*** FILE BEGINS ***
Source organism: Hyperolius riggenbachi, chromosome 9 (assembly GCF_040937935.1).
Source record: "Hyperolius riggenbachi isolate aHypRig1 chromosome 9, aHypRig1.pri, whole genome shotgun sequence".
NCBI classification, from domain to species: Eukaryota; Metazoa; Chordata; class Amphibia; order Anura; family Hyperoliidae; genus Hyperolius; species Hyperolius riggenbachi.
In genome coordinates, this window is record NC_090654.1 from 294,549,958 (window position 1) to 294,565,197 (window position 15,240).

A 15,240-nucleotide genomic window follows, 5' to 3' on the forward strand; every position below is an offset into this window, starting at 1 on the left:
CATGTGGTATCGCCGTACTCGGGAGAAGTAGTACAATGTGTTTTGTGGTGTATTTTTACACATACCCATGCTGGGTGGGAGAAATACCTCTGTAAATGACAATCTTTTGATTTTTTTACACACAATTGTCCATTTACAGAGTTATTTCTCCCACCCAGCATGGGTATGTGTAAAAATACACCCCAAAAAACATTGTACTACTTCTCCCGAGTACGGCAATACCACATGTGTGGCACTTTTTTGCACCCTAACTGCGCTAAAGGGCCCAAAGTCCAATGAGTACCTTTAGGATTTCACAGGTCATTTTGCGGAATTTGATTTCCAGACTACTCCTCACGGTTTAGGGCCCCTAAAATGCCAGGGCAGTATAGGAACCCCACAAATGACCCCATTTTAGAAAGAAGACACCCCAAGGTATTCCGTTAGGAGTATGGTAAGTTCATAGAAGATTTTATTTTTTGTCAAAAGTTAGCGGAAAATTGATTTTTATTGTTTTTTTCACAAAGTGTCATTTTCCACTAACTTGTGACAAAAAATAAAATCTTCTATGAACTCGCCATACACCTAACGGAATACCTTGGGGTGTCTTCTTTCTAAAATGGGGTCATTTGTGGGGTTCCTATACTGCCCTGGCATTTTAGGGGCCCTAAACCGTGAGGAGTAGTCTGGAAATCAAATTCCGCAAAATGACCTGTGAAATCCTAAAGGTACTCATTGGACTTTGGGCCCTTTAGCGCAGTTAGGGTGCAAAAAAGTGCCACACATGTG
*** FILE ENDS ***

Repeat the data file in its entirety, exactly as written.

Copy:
Source organism: Hyperolius riggenbachi, chromosome 9 (assembly GCF_040937935.1).
Source record: "Hyperolius riggenbachi isolate aHypRig1 chromosome 9, aHypRig1.pri, whole genome shotgun sequence".
NCBI classification, from domain to species: Eukaryota; Metazoa; Chordata; class Amphibia; order Anura; family Hyperoliidae; genus Hyperolius; species Hyperolius riggenbachi.
In genome coordinates, this window is record NC_090654.1 from 294,549,958 (window position 1) to 294,565,197 (window position 15,240).

A 15,240-nucleotide genomic window follows, 5' to 3' on the forward strand; every position below is an offset into this window, starting at 1 on the left:
CATGTGGTATCGCCGTACTCGGGAGAAGTAGTACAATGTGTTTTGTGGTGTATTTTTACACATACCCATGCTGGGTGGGAGAAATACCTCTGTAAATGACAATCTTTTGATTTTTTTACACACAATTGTCCATTTACAGAGTTATTTCTCCCACCCAGCATGGGTATGTGTAAAAATACACCCCAAAAAACATTGTACTACTTCTCCCGAGTACGGCAATACCACATGTGTGGCACTTTTTTGCACCCTAACTGCGCTAAAGGGCCCAAAGTCCAATGAGTACCTTTAGGATTTCACAGGTCATTTTGCGGAATTTGATTTCCAGACTACTCCTCACGGTTTAGGGCCCCTAAAATGCCAGGGCAGTATAGGAACCCCACAAATGACCCCATTTTAGAAAGAAGACACCCCAAGGTATTCCGTTAGGAGTATGGTAAGTTCATAGAAGATTTTATTTTTTGTCAAAAGTTAGCGGAAAATTGATTTTTATTGTTTTTTTCACAAAGTGTCATTTTCCACTAACTTGTGACAAAAAATAAAATCTTCTATGAACTCGCCATACACCTAACGGAATACCTTGGGGTGTCTTCTTTCTAAAATGGGGTCATTTGTGGGGTTCCTATACTGCCCTGGCATTTTAGGGGCCCTAAACCGTGAGGAGTAGTCTGGAAATCAAATTCCGCAAAATGACCTGTGAAATCCTAAAGGTACTCATTGGACTTTGGGCCCTTTAGCGCAGTTAGGGTGCAAAAAAGTGCCACACATGTG